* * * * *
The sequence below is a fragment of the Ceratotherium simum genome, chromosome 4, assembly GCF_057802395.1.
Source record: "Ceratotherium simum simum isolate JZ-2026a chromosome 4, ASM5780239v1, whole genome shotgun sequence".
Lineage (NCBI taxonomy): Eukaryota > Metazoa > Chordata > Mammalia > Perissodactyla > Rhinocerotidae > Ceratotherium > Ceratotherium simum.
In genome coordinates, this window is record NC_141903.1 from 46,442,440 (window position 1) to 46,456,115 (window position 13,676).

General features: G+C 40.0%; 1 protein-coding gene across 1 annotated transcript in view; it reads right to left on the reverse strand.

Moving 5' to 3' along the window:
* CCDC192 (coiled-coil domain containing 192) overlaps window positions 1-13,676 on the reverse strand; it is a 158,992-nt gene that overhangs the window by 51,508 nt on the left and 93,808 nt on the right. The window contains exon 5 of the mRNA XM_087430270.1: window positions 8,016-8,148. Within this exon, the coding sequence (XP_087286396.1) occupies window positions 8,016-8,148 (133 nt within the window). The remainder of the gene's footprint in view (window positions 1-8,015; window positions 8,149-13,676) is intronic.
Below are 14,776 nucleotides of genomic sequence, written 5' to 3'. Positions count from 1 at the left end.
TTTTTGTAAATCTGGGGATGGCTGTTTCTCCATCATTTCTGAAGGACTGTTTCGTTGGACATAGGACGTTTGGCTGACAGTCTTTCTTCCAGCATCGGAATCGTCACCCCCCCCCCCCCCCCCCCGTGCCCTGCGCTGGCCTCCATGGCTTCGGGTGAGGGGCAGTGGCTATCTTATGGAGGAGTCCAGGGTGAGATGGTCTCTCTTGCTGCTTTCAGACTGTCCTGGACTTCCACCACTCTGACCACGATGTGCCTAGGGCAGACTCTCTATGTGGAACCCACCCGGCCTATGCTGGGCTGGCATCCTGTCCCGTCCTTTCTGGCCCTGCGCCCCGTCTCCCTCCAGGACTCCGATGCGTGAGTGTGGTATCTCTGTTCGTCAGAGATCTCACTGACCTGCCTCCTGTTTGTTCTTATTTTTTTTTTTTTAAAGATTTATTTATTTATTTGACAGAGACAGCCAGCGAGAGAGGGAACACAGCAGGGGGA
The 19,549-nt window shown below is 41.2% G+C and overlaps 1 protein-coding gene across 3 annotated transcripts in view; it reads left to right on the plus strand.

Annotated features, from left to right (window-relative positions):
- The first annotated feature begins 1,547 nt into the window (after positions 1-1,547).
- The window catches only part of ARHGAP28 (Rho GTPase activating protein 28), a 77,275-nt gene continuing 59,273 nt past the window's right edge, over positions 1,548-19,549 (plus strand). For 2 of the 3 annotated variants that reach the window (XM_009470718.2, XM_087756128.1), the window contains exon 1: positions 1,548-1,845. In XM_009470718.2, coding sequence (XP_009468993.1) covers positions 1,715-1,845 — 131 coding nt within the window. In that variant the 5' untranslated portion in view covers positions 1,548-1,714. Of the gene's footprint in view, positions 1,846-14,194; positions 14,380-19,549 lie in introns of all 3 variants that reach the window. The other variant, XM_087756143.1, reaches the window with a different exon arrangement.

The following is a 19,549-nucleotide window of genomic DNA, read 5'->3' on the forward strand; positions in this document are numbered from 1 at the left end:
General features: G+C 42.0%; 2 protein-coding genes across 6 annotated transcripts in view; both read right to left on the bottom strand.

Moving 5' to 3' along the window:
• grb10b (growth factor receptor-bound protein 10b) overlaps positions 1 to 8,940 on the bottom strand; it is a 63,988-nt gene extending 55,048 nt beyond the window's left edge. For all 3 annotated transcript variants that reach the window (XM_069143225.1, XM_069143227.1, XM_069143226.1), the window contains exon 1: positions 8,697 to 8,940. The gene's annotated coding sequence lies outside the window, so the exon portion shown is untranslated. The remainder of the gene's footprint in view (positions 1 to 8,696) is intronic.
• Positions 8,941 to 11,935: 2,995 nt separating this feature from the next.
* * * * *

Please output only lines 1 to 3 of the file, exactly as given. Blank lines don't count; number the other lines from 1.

The sequence below is a fragment of the Ceratotherium simum genome, chromosome 4, assembly GCF_057802395.1.
Source record: "Ceratotherium simum simum isolate JZ-2026a chromosome 4, ASM5780239v1, whole genome shotgun sequence".
Lineage (NCBI taxonomy): Eukaryota > Metazoa > Chordata > Mammalia > Perissodactyla > Rhinocerotidae > Ceratotherium > Ceratotherium simum.